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Generation Kill by Evan Wright and One Bullet Away by Nathaniel Fick


Non-fiction books aren't really my thing; generally, this is how my relationship goes with non-fiction books: I see a really interesting one, I borrow it, I start to read it, and then I ditch it a chapter or two later when the dry, boring writing and non-existent plot fail to hook me. However, this a review of two non-fiction books that I read back to back after a five year old three article series that I dug up on the internet; it was written by Evan Wright and preceded his book Generation Kill, which is basically a book version of the article series that he wrote and published in Rolling Stone Magazine.

Recently HBO adapted Generation Kill into a mini-series that ran sometime last year; I got the series on DVD and in the midst of watching it, I decided I wanted to get my hands on the book to read. In the meantime, I stumbled across One Bullet Away by Nathaniel Fick, the lieutenant of the platoon that Wright embedded with, and I read that book while I waited for Generation Kill to come in through ILL.

Generation Kill: Devil Dogs, Iceman, Captain America, and the New Face of American War came about as a result of the author's experience as an embedded reporter with First Reconnaissance Battalion of the U.S. Marine Corps. Wright rode shotgun with one of the team leaders in Lt. Nathaniel Fick's platoon; for much of the early operations in Iraq in 2003, First Recon was at the 'tip of the spear' of the invasion. This the Iraq war experience as seen through the eyes of the enlisted personnel with whom Wright spent much of his time. Wright gives vivid descriptions of individual personalities within the unit.
One Bullet Away: The Making of a Marine Officer by Nathaniel Fick instead focuses on Fick's experience in training and combat as a Marine officer. The book opens with his decision to accept a commission with the U.S.M.C. upon graduation from Dartmouth College and follows his experience in Officer Candidate School, his decision to pursue a position as an infantry officer, and his first fleet deployment. Fick recounts receiving the news of the Sept. 11 terrorist attacks on the other side of the world while his ship was in port in Australia and then the ship's immediate deployment to the Middle East and his platoon's eventual mission as some of the first Marines to deploy into Afghanistan. Upon completion of his platoon's mission in Afghanistan, Fick is given the opportunity for a new post with First Reconnaissance Battalion. He completes Reconnaissance training and soon is deployed with his new platoon to Kuwait to begin staging the invasion of Iraq. The book does not end with this deployment but rather follows him to his next billet and his decision to leave the Marine Corps. After he is discharged from the military he applies to graduate schools, and this is where the book ends. One thing I must say about Fick's story is that despite the fact that you already know the outcome, for example, you know he doesn't wash out of the Infantry Officer Course or the Reconnaissance training and that he survives Iraq, even in early chapters, the story remains suspenseful.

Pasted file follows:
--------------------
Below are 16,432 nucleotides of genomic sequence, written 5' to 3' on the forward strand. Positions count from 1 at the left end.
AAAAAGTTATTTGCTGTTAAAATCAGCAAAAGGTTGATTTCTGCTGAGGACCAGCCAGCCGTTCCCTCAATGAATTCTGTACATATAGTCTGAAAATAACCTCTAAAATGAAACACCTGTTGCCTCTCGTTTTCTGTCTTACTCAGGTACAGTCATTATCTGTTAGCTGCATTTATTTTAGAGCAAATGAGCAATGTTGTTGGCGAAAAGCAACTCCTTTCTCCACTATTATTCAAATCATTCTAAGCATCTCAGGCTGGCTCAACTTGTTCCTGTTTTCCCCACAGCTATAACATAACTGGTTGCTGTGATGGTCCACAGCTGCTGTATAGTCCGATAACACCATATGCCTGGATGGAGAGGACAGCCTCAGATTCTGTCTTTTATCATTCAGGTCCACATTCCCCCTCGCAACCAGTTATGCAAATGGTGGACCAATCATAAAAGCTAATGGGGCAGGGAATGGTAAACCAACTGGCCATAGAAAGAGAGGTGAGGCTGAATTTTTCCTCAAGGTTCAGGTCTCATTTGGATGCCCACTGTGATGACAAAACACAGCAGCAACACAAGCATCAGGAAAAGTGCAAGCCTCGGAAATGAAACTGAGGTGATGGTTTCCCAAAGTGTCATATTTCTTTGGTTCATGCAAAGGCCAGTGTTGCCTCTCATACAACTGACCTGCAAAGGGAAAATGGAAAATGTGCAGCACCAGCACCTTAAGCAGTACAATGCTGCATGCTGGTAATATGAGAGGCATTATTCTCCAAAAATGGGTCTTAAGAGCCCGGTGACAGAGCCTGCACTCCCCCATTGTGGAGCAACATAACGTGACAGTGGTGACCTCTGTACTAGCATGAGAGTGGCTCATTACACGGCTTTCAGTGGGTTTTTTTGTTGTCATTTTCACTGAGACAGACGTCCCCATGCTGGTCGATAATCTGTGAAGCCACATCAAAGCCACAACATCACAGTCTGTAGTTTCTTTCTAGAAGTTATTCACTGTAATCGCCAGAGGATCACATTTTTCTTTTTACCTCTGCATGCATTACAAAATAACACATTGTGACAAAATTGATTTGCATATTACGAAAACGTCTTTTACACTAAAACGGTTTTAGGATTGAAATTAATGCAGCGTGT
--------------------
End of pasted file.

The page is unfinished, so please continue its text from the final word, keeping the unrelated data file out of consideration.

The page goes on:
Both books are well written, and one should really read both of them, if only, to see Iraq war through two seperate perspectives. I highly recommend these books if you enjoy reading true accounts of military experience and of combat.

One Bullet Away is available upon request from Annville Free Library and Myerstown Community Library. Generation Kill is available upon request from Interlibrary Loan (unfortunately, it is not available in county, so if you are interested in reading it, please ask someone at your library's circulation desk about requesting it).

--Reviewed by Ms. Angie

Comments

Matthew Goldin said…
Great review! I thought you might be interested in Evan Wright's new book, which comes out in April. Here's the description:

"From his work as a reporter at Hustler magazine, to his National Magazine Award–winning writing for Rolling Stone and Vanity Fair, Evan Wright has always had an affinity for outsiders—what he calls “the lost tribes of America.” The previously published pieces in this collection chart a deeply personal journey, beginning with his stark but sympathetic portrayals of sex workers in Porn Valley, through his raw portrait of a Hollywood ├╝beragent-turned-war documentarian and hero of America’s far right. Along the way, Wright encounters runaway teens earning corporate dollars as skateboard pitchmen; radical anarchists plotting the overthrow of corporate America; and young American troops on the hunt for terrorists in the combat zones of the Middle East. His subjects are people for whom the American dream is either just out of grasp, or something they’ve chosen to reject altogether. Sometimes frightening, usually profane, and often darkly comic, Hella Nation is Evan Wright’s meticulously observed tour of the jagged edges of all those other Americas hiding in plain sight amid the nation’s malls and gated communities. The collection also includes an all-new, autobiographical introductory essay by the author."

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